Why the Cause of Tight Chest Muscles is a Stiff Upper Back
On the surface, treatment for tight chest muscles is well-defined. All you need is a consistent stretching regime to loosen those tight chest muscles up over time. It a no-brainer, right?
But, what if I was to suggest that there’s more to tight chest muscles than many think?
As an experienced Physiotherapist (Physical Therapist), I’m not satisfied with the idea that chest muscles just happen to get tight. And I’d also like to challenge the long-held belief that tight chest muscles are the first step in creating a rounded shoulder posture.
Instead, my clinical experience has taught me there may be another, more counterintuitive cause of chest muscle tightness and its related dysfunction.
To be honest, it’s hard to create too much suspense considering the answer is literally in the title, but I think the way we currently look at the cause of chest muscle tightness lacks a little perspective.
And from what I’ve come to understand, the underlying cause of chest muscle tightness is a stiff upper back.
Now, this may sound strange considering your chest muscles are at the front and your upper back is, well… at the back, but mechanically they share a strong, tangible link. One we often miss but is simple to rectify if we just take a moment to look for it.
And this is important as tight chest muscles may contribute to the cause of shoulder pain and shoulder injury.
So join with me as we discuss why chest muscle tightness is actually more than chest muscle tightness, why a stiff upper back might be the underlying cause, and what you can do to never have to stretch a tight chest muscle again.
Chest Muscle Anatomy
For those unaware, chest muscle tightness is a decrease in the available range of motion of two specific chest muscles – the Pectoralis Major and Pectoralis Minor.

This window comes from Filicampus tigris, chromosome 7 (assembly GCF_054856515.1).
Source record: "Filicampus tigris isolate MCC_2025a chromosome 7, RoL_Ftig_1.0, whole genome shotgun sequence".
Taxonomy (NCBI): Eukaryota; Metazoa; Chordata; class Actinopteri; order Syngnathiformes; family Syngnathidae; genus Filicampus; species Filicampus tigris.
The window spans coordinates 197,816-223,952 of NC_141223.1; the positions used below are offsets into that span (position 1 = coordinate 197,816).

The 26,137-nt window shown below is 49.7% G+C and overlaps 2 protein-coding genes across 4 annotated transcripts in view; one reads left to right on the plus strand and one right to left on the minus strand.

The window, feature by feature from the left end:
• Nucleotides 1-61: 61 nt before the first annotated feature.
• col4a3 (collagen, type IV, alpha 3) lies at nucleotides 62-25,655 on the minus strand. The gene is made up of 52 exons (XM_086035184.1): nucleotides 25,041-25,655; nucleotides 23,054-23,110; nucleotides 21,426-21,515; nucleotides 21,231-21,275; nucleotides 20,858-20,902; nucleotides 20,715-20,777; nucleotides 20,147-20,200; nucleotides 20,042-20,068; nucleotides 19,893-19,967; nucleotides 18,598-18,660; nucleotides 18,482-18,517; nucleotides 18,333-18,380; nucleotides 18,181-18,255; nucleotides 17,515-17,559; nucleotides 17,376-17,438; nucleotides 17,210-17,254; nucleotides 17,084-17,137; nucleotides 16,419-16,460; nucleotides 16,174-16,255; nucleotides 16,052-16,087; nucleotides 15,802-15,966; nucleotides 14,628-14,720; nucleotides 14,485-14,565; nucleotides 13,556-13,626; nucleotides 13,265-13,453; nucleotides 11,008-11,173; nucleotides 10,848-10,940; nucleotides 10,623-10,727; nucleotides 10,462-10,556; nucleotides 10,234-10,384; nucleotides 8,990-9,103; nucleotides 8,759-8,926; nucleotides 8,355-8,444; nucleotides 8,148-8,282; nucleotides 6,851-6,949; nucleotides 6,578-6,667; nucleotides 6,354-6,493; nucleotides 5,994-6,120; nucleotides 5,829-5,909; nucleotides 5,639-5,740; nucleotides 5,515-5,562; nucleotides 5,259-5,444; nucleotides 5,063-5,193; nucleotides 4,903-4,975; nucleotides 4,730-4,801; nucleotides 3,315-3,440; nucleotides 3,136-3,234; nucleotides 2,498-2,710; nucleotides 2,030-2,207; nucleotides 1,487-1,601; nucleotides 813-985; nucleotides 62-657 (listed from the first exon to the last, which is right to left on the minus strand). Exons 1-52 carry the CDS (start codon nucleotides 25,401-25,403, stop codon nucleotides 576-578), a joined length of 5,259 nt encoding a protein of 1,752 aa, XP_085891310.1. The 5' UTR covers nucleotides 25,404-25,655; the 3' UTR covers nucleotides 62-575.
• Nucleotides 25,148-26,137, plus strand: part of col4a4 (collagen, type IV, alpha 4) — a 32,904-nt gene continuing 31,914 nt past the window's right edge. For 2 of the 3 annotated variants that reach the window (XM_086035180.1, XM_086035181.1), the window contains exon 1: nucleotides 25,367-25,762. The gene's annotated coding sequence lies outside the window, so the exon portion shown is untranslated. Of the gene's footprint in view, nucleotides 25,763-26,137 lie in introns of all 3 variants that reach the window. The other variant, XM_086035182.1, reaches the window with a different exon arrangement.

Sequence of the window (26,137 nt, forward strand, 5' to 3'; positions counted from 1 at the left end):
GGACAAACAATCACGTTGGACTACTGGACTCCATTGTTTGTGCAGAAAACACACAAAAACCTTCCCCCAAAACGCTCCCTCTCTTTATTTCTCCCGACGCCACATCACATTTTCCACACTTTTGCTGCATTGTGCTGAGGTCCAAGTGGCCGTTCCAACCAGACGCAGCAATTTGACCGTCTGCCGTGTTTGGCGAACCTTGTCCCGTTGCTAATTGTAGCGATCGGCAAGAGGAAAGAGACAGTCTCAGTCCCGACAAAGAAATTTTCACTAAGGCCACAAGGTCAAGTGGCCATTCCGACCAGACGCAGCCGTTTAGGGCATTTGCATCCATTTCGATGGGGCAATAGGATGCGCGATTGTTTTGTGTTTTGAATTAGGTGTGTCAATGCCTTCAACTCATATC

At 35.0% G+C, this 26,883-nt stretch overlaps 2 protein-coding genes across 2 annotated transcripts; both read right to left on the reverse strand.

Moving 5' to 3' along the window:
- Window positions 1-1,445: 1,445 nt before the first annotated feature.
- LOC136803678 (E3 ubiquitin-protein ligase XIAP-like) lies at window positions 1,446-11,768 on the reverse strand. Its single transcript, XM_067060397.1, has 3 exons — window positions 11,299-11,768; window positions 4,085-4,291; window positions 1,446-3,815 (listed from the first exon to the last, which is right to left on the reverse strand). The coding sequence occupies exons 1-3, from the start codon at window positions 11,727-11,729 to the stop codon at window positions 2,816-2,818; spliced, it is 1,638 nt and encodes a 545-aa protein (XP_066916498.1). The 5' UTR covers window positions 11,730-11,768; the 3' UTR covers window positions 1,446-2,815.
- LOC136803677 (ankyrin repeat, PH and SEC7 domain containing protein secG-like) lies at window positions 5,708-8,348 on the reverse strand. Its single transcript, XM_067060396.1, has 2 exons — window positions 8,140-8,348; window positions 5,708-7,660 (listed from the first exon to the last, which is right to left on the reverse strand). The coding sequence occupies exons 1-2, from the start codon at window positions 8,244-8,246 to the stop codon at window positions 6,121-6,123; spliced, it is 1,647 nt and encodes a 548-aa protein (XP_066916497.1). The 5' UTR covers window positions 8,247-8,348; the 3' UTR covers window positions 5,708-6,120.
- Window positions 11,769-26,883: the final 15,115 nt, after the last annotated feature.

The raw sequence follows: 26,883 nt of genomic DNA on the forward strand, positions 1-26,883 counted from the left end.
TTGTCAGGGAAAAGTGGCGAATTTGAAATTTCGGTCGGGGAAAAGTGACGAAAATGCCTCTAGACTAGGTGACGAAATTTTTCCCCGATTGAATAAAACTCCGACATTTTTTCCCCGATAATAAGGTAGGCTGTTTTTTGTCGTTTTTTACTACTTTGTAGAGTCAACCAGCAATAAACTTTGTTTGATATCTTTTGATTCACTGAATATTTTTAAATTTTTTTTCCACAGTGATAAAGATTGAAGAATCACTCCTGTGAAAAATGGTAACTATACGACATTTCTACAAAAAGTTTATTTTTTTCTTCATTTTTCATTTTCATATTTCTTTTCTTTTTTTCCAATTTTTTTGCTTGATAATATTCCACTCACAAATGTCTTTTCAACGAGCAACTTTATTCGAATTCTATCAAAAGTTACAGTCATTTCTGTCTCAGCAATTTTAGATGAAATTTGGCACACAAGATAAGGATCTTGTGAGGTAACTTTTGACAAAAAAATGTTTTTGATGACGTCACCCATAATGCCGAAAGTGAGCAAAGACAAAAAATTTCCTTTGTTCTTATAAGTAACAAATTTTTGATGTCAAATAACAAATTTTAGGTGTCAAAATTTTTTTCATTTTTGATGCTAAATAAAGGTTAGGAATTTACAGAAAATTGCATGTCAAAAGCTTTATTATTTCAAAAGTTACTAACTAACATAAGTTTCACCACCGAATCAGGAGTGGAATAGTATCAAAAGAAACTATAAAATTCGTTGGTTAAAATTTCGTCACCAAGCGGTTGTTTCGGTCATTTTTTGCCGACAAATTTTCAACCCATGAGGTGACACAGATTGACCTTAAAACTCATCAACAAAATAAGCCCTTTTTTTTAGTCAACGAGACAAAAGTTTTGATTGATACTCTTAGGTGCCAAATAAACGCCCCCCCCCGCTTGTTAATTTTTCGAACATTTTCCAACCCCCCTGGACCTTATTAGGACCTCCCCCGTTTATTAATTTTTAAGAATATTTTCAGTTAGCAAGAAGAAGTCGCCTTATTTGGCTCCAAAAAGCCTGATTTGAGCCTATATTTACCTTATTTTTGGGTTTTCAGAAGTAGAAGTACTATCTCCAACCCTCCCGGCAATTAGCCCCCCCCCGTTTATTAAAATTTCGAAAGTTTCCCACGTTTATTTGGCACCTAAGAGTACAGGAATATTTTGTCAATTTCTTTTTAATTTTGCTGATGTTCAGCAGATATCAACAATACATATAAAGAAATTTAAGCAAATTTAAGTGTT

The Pectoralis Major is the most notable of the two chest wall muscles and responsible for the classic chest shape. Commonly referred to as the “Pec”, it’s a strong, powerful muscle that attaches from the top of the arm and anchors onto the front of the rib cage and sternum.
As the most superficial of the two, the Pec Major is often the muscle that feels physically tight. Therefore, it’s the target of most chest stretching.
As the name implies, the Pectoralis Minor is the smaller, more covert sibling of the two chest muscles. It attaches from a small notch at the top of the shoulder blade and, like the Pec Major, anchors onto the front of the rib cage.
Despite its relative obscurity, the Pec Minor is often quite tight on many people and a subtle contributor to a lot of shoulder pain and shoulder injuries.
Hidden Cause of Chest Muscle Tightness
Moving along, let’s discuss why I think there’s more to chest muscle tightness than tight chest muscles.
From the image above, you may notice that both chest muscles anchor to the front of the rib cage. This is important as it defines why they become tight in the first place.
The body has this process where it prioritizes the function of a poorly loaded and dysfunctional area by recruiting connected structures to help out. The chest muscles’ attachment to the front of the ribcage means they are asked to help out when the ribcage itself becomes dysfunctional.
If the rib and spinal joints at the back become overloaded, most commonly due to poor posture and positioning, function can be drawn from the front to support.
In short, the body uses muscles at the front of the chest to help support what’s going wrong at the back.
The thing that makes this difficult, however, is that the body seems to alert us to feelings of tightness more than feelings of stiffness. So we notice when our chest muscles become tight, but not the preceding stiffness at the back. We all know how a tight muscle feels via an obvious ‘pulling’, but stiffness often just stops and diverts movement (and our attention).